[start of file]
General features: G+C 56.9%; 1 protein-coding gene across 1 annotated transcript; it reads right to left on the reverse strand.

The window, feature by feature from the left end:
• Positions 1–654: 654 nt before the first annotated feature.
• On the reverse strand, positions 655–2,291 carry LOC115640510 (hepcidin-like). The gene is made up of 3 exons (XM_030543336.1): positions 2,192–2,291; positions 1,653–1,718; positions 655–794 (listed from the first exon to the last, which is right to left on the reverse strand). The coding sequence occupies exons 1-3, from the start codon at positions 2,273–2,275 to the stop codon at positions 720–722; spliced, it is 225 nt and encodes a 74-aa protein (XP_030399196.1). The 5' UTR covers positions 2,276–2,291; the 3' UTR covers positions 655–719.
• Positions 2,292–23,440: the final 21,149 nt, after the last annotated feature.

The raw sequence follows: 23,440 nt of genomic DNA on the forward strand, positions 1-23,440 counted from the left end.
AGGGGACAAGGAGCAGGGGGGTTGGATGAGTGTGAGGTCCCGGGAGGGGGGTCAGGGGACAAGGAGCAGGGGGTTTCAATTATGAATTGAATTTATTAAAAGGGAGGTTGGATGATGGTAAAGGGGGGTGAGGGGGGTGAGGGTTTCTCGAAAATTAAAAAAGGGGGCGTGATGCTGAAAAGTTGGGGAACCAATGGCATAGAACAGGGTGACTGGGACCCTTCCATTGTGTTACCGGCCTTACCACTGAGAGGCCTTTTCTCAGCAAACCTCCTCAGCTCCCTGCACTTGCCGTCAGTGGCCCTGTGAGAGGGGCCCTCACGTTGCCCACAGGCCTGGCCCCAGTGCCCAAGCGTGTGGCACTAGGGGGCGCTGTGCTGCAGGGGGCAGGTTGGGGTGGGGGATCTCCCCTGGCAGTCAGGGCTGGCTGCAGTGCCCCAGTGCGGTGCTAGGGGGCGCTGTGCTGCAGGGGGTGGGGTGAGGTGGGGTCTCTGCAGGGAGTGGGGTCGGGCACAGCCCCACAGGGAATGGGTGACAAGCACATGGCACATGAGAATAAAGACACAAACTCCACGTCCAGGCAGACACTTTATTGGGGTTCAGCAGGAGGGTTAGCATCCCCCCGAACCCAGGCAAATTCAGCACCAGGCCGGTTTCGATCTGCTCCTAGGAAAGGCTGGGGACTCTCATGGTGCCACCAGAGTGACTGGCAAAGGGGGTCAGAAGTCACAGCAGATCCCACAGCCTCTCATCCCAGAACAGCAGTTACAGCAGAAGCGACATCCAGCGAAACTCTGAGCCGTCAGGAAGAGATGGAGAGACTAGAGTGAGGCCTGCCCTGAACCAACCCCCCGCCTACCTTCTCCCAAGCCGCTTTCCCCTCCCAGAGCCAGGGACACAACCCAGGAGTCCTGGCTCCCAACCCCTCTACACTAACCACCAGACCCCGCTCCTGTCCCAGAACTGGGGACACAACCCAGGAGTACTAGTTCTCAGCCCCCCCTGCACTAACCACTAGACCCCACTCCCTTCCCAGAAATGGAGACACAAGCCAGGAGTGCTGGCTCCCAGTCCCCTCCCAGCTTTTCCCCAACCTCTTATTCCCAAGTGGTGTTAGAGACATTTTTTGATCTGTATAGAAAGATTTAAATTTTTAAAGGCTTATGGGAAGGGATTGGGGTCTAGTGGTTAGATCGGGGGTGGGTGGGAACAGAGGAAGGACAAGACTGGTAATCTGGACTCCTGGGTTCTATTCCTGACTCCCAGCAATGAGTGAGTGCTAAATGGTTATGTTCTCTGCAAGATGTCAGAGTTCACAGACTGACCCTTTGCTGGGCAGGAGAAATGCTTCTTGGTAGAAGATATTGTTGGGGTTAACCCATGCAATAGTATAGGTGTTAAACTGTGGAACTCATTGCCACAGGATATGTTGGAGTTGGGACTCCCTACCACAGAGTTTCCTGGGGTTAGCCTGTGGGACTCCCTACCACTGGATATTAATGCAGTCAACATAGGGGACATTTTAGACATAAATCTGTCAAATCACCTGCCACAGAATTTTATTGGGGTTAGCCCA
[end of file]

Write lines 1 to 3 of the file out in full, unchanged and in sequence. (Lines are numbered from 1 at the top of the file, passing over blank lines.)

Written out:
General features: G+C 56.9%; 1 protein-coding gene across 1 annotated transcript; it reads right to left on the reverse strand.

The window, feature by feature from the left end:
• Positions 1–654: 654 nt before the first annotated feature.